Bring forth the lots, cast in the spacious orb;
Th' Angel of Fate turns them with mighty hands,
And casts them out upon the darken'd earth!
Prepare your hearts for Death's cold hand! prepare
Your souls for flight, your bodies for the earth;
Prepare your arms for glorious victory;
Prepare your eyes to meet a holy God!
Whose fatal scroll is that? Methinks 'tis mine!
Why sinks my heart, why faltereth my tongue?
Had I three lives, I'd die in such a cause,
And rise, with ghosts, over the well-fought field.
The arrows of Almighty God are drawn!
Angels of Death stand in the louring heavens!
Thousands of souls must seek the realms of light,
And walk together on the clouds of heaven!
Soldiers, prepare! Our cause is Heaven's cause;
Soldiers, prepare! Be worthy of our cause:
Prepare to meet our fathers in the sky:
Prepare, O troops, that are to fall to-day!
Alfred shall smile, and make his harp rejoice;
The Norman William, and the learnèd Clerk,
And Lion Heart, and black-brow'd Edward, with
His loyal queen, shall rise, and welcome us!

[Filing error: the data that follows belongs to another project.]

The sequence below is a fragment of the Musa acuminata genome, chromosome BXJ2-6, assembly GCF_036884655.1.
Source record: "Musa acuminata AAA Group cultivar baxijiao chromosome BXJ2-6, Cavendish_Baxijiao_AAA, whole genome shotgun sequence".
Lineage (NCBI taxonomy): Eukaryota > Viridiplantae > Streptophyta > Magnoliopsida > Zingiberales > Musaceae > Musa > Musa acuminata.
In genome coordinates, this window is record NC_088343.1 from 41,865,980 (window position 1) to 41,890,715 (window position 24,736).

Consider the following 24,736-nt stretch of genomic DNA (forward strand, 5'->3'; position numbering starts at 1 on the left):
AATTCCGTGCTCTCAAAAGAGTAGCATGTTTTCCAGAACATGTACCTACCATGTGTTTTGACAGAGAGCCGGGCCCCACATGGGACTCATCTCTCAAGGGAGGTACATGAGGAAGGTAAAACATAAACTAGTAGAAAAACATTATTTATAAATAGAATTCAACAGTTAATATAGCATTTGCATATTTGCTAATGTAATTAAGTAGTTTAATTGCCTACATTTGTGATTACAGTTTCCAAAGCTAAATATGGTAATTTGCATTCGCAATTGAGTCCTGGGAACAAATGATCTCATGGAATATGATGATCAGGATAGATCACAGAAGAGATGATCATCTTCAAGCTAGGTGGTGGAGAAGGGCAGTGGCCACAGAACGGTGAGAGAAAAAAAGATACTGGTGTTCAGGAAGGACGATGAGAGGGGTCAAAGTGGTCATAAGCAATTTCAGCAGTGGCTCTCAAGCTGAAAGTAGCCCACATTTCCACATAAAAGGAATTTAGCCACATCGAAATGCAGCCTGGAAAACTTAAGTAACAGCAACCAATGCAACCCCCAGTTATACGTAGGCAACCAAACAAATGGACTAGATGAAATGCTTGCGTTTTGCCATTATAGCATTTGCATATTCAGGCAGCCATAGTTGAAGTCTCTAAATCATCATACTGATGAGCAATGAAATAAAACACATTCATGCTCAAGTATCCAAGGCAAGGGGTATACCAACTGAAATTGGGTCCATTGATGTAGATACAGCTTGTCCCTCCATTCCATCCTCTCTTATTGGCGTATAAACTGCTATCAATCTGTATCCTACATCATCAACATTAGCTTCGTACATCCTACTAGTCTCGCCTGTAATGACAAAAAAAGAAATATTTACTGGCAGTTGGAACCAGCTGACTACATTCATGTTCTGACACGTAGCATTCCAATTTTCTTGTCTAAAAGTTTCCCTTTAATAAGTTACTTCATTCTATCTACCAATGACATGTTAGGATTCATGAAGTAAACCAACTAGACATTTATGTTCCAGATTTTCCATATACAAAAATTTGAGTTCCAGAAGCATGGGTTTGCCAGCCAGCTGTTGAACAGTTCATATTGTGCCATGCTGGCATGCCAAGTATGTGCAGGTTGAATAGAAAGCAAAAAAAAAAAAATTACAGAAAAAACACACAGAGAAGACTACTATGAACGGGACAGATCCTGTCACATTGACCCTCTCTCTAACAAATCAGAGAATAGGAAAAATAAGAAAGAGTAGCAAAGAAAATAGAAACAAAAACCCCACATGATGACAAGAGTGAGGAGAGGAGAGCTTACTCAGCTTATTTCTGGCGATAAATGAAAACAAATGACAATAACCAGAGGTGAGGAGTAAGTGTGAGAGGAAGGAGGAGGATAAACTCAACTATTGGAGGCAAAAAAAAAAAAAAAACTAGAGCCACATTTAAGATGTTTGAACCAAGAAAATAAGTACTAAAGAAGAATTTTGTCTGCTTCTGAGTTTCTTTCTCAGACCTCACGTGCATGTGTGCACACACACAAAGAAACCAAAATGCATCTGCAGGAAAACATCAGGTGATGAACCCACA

The veiled Evening walked solitary down the western hills, and Silence reposed in the valley; the birds of day were heard in their nests, rustling in brakes and thickets; and the owl and bat flew round the darkening trees: all is silent when Nature takes her repose. -- In former times, on such an evening, when the cold clay breathed with life, and our ancestors, who now sleep in their graves, walked on the steadfast globe, the remains of a family of the tribes of Earth, a mother and a sister, were gathered to the sick bed of a youth. Sorrow linked them together; leaning on one another's necks alternately 1000 -- like lilies dropping tears in each other's bosom -- they stood by the bed like reeds bending over a lake, when the evening drops trickle down. His voice was low as the whisperings of the woods when the wind is asleep, and the visions of Heaven unfold their visitation. `Parting is hard and death is terrible; I seem to walk through a deep valley, far from the light of day, alone and comfortless! The damps of death fall thick upon me! Horrors stare me in the face! I look behind, there is no returning; Death follows after me; I walk in regions of Death, where no tree is, without a lantern to direct my steps, without a staff to support me.' Thus he laments through the still evening, till the curtains of darkness were drawn. Like the sound of a broken pipe, the aged woman raised her voice. `O my son, my son, I know but little of the path thou goest! But lo! there is a God, who made the world; stretch out thy hand to Him.' The youth replied, like a voice heard from a sepulchre, `My hand is feeble, how should I stretch it out? My ways are sinful, how should I raise mine eyes? My voice hath used deceit, how should I call on Him who is Truth? My breath is loathsome, how should He not be offended? If I lay my face in the dust, the grave opens its mouth for me; if I lift up my head, sin covers me as a cloak. O my dear friends, pray ye for me! Stretch forth your hands that my Helper may come! Through the void space I walk, between the sinful world and eternity! Beneath me burns eternal fire! O for a hand to pluck me forth!' As the voice of an omen heard in the silent valley, when the few inhabitants cling trembling together; as the voice of the Angel of Death, when the thin beams of the moon give a faint light, such was this young man's voice to his friends. Like the bubbling waters of the brook in the dead of night, the aged woman raised her cry, and said, `O Voice, that dwellest in my breast, can I not cry, and lift my eyes to Heaven? Thinking of this, my spirit is turned within me into confusion! O my child, my child, is thy breath infected? so is mine. As the deer wounded, by the brooks of water, so the arrows of sin stick in my flesh; the poison hath entered into my marrow.' Like rolling waves upon a desert shore, sighs succeeded sighs; they covered their faces and wept. The youth lay silent, his mother's arm was under his head; he was like a cloud tossed by the winds, till the sun shine, and the drops of rain glisten, the yellow harvest breathes, and the thankful eyes of the villagers are turned up in smiles. The traveller, that hath taken shelter under an oak, eyes the distant country with joy. Such smiles were seen upon the face of the youth: a visionary hand wiped away his tears, and a ray of light beamed around his head. All was still. The moon hung not out her lamp, and the stars faintly glimmered in the summer sky; the breath of night slept among the leaves of the forest; the bosom of the lofty hill drank in the silent dew, while on his majestic brow the voice of Angels is heard, and stringed sounds ride upon the wings of night. The sorrowful pair lift up their heads, hovering Angels are around them, voices of comfort are heard over the Couch of Death, and the youth breathes out his soul with joy into eternity.